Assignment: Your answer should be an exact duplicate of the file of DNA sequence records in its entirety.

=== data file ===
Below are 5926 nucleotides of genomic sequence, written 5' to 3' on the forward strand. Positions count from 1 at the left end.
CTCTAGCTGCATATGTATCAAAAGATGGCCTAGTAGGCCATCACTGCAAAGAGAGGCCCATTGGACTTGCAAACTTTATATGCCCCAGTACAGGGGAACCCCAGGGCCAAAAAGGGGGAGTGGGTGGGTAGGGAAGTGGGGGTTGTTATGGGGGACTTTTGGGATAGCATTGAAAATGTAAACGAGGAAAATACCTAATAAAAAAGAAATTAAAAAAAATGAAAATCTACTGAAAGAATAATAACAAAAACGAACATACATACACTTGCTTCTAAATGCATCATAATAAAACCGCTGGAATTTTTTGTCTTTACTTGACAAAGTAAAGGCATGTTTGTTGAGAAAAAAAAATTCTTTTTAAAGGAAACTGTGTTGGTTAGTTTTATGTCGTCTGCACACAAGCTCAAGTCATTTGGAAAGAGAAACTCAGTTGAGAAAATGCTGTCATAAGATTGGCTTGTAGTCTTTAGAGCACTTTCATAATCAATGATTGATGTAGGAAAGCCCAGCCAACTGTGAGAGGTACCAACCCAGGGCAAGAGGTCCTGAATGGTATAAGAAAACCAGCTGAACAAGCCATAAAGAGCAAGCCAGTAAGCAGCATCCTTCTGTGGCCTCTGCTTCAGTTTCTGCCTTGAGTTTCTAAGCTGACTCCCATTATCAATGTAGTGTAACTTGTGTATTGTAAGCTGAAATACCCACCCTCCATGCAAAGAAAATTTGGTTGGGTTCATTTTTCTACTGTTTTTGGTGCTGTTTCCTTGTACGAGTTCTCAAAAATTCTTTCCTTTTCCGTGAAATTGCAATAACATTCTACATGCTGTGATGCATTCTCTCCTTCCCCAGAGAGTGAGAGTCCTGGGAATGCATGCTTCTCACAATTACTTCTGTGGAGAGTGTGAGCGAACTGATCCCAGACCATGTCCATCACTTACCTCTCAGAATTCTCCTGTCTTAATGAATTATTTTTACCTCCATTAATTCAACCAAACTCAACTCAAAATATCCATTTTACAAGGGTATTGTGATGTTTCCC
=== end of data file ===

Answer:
Below are 5926 nucleotides of genomic sequence, written 5' to 3' on the forward strand. Positions count from 1 at the left end.
CTCTAGCTGCATATGTATCAAAAGATGGCCTAGTAGGCCATCACTGCAAAGAGAGGCCCATTGGACTTGCAAACTTTATATGCCCCAGTACAGGGGAACCCCAGGGCCAAAAAGGGGGAGTGGGTGGGTAGGGAAGTGGGGGTTGTTATGGGGGACTTTTGGGATAGCATTGAAAATGTAAACGAGGAAAATACCTAATAAAAAAGAAATTAAAAAAAATGAAAATCTACTGAAAGAATAATAACAAAAACGAACATACATACACTTGCTTCTAAATGCATCATAATAAAACCGCTGGAATTTTTTGTCTTTACTTGACAAAGTAAAGGCATGTTTGTTGAGAAAAAAAAATTCTTTTTAAAGGAAACTGTGTTGGTTAGTTTTATGTCGTCTGCACACAAGCTCAAGTCATTTGGAAAGAGAAACTCAGTTGAGAAAATGCTGTCATAAGATTGGCTTGTAGTCTTTAGAGCACTTTCATAATCAATGATTGATGTAGGAAAGCCCAGCCAACTGTGAGAGGTACCAACCCAGGGCAAGAGGTCCTGAATGGTATAAGAAAACCAGCTGAACAAGCCATAAAGAGCAAGCCAGTAAGCAGCATCCTTCTGTGGCCTCTGCTTCAGTTTCTGCCTTGAGTTTCTAAGCTGACTCCCATTATCAATGTAGTGTAACTTGTGTATTGTAAGCTGAAATACCCACCCTCCATGCAAAGAAAATTTGGTTGGGTTCATTTTTCTACTGTTTTTGGTGCTGTTTCCTTGTACGAGTTCTCAAAAATTCTTTCCTTTTCCGTGAAATTGCAATAACATTCTACATGCTGTGATGCATTCTCTCCTTCCCCAGAGAGTGAGAGTCCTGGGAATGCATGCTTCTCACAATTACTTCTGTGGAGAGTGTGAGCGAACTGATCCCAGACCATGTCCATCACTTACCTCTCAGAATTCTCCTGTCTTAATGAATTATTTTTACCTCCATTAATTCAACCAAACTCAACTCAAAATATCCATTTTACAAGGGTATTGTGATGTTTCCC